The boy in the striped pajamas: An instructive fable

The boy in the striped pajamas, the controversial 2006 novel by the Irish author John Boyne, is described in its subtitle as “a fable”. By its own admission, therefore, this novel doesn’t propose to offer a realistic historical account of the Holocaust. A fable, by definition, uses make-believe characters and circumstances to illustrate a simple moral lesson. This novel is very short: only 216 pages. The author stated that he wrote it in one swoop, in two and a half days. Written simply, almost naively, from the perspective of a German nine-year-old boy whose father is in charge of the Auschwitz concentration camp, this novel is commonly taught, along with The Diary of Anne Frank, in U.S. middle schools and high schools as an introduction to the Holocaust.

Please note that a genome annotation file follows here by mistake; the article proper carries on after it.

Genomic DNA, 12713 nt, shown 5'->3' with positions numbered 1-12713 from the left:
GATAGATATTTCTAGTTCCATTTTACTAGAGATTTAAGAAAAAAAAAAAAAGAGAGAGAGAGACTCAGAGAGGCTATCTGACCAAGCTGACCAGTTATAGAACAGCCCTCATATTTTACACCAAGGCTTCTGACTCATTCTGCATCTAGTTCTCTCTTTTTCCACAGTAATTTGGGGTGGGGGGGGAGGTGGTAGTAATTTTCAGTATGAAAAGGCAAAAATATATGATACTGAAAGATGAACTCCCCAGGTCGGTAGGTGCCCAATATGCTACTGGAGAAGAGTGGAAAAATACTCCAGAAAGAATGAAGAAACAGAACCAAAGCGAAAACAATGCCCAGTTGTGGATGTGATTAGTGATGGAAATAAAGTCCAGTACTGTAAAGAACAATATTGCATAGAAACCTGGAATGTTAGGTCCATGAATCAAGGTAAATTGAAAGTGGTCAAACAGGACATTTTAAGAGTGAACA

The boy in the striped pajamas (New York: Random House, 2006) fared well worldwide, selling over 5 million copies and becoming a bestseller in Ireland, the United Kingdom, Spain and Australia.  The novel achieved such popularity that it was subsequently made into a film in 2008 (with the same title), directed by Mark Herman, starring Asa Butterfield, Jack Scanlon, David Thewlis, Vera Farmiga, Amber Beattie and Ruper Friend. Although widely acclaimed, The boy in the striped pajamas has also been criticized. Rabbi Benjamin Blech indignantly called it “not just a lie and not just a fairytale, but a profanation.” He’s not alone in arguing that the novel offers readers a completely false and misleading impression of what life in concentration camps was like.